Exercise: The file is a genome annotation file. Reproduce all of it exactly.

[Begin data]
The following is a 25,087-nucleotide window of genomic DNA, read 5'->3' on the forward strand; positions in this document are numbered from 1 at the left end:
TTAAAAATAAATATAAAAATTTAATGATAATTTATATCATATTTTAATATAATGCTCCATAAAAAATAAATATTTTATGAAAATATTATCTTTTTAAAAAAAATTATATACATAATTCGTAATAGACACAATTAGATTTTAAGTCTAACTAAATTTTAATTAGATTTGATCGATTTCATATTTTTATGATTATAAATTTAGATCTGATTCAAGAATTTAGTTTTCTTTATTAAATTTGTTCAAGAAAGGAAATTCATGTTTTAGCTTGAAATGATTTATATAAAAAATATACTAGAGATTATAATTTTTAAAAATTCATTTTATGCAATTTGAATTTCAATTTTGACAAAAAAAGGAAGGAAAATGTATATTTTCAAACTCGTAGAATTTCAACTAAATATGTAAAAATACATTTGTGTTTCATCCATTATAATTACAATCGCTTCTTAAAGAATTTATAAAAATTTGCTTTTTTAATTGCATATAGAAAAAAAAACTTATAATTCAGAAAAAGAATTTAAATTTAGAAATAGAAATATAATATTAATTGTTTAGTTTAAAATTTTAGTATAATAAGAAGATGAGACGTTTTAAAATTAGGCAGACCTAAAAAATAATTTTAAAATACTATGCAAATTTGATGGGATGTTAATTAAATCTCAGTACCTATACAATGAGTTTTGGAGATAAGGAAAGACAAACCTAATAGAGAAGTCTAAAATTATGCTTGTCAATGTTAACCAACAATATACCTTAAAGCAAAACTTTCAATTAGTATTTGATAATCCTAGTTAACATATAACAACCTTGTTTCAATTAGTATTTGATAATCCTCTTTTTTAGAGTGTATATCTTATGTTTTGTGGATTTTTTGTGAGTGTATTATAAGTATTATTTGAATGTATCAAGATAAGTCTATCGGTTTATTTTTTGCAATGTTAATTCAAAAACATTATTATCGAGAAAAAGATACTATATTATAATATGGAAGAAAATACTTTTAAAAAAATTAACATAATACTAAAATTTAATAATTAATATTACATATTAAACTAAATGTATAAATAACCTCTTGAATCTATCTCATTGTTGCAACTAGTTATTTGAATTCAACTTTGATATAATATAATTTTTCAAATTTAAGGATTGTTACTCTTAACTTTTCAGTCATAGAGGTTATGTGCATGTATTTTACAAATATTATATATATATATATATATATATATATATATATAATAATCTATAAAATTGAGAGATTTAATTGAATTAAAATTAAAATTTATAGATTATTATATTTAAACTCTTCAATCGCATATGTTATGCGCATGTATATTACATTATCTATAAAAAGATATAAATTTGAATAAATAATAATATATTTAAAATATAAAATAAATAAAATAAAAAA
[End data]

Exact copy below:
The following is a 25,087-nucleotide window of genomic DNA, read 5'->3' on the forward strand; positions in this document are numbered from 1 at the left end:
TTAAAAATAAATATAAAAATTTAATGATAATTTATATCATATTTTAATATAATGCTCCATAAAAAATAAATATTTTATGAAAATATTATCTTTTTAAAAAAAATTATATACATAATTCGTAATAGACACAATTAGATTTTAAGTCTAACTAAATTTTAATTAGATTTGATCGATTTCATATTTTTATGATTATAAATTTAGATCTGATTCAAGAATTTAGTTTTCTTTATTAAATTTGTTCAAGAAAGGAAATTCATGTTTTAGCTTGAAATGATTTATATAAAAAATATACTAGAGATTATAATTTTTAAAAATTCATTTTATGCAATTTGAATTTCAATTTTGACAAAAAAAGGAAGGAAAATGTATATTTTCAAACTCGTAGAATTTCAACTAAATATGTAAAAATACATTTGTGTTTCATCCATTATAATTACAATCGCTTCTTAAAGAATTTATAAAAATTTGCTTTTTTAATTGCATATAGAAAAAAAAACTTATAATTCAGAAAAAGAATTTAAATTTAGAAATAGAAATATAATATTAATTGTTTAGTTTAAAATTTTAGTATAATAAGAAGATGAGACGTTTTAAAATTAGGCAGACCTAAAAAATAATTTTAAAATACTATGCAAATTTGATGGGATGTTAATTAAATCTCAGTACCTATACAATGAGTTTTGGAGATAAGGAAAGACAAACCTAATAGAGAAGTCTAAAATTATGCTTGTCAATGTTAACCAACAATATACCTTAAAGCAAAACTTTCAATTAGTATTTGATAATCCTAGTTAACATATAACAACCTTGTTTCAATTAGTATTTGATAATCCTCTTTTTTAGAGTGTATATCTTATGTTTTGTGGATTTTTTGTGAGTGTATTATAAGTATTATTTGAATGTATCAAGATAAGTCTATCGGTTTATTTTTTGCAATGTTAATTCAAAAACATTATTATCGAGAAAAAGATACTATATTATAATATGGAAGAAAATACTTTTAAAAAAATTAACATAATACTAAAATTTAATAATTAATATTACATATTAAACTAAATGTATAAATAACCTCTTGAATCTATCTCATTGTTGCAACTAGTTATTTGAATTCAACTTTGATATAATATAATTTTTCAAATTTAAGGATTGTTACTCTTAACTTTTCAGTCATAGAGGTTATGTGCATGTATTTTACAAATATTATATATATATATATATATATATATATATATATAATAATCTATAAAATTGAGAGATTTAATTGAATTAAAATTAAAATTTATAGATTATTATATTTAAACTCTTCAATCGCATATGTTATGCGCATGTATATTACATTATCTATAAAAAGATATAAATTTGAATAAATAATAATATATTTAAAATATAAAATAAATAAAATAAAAAA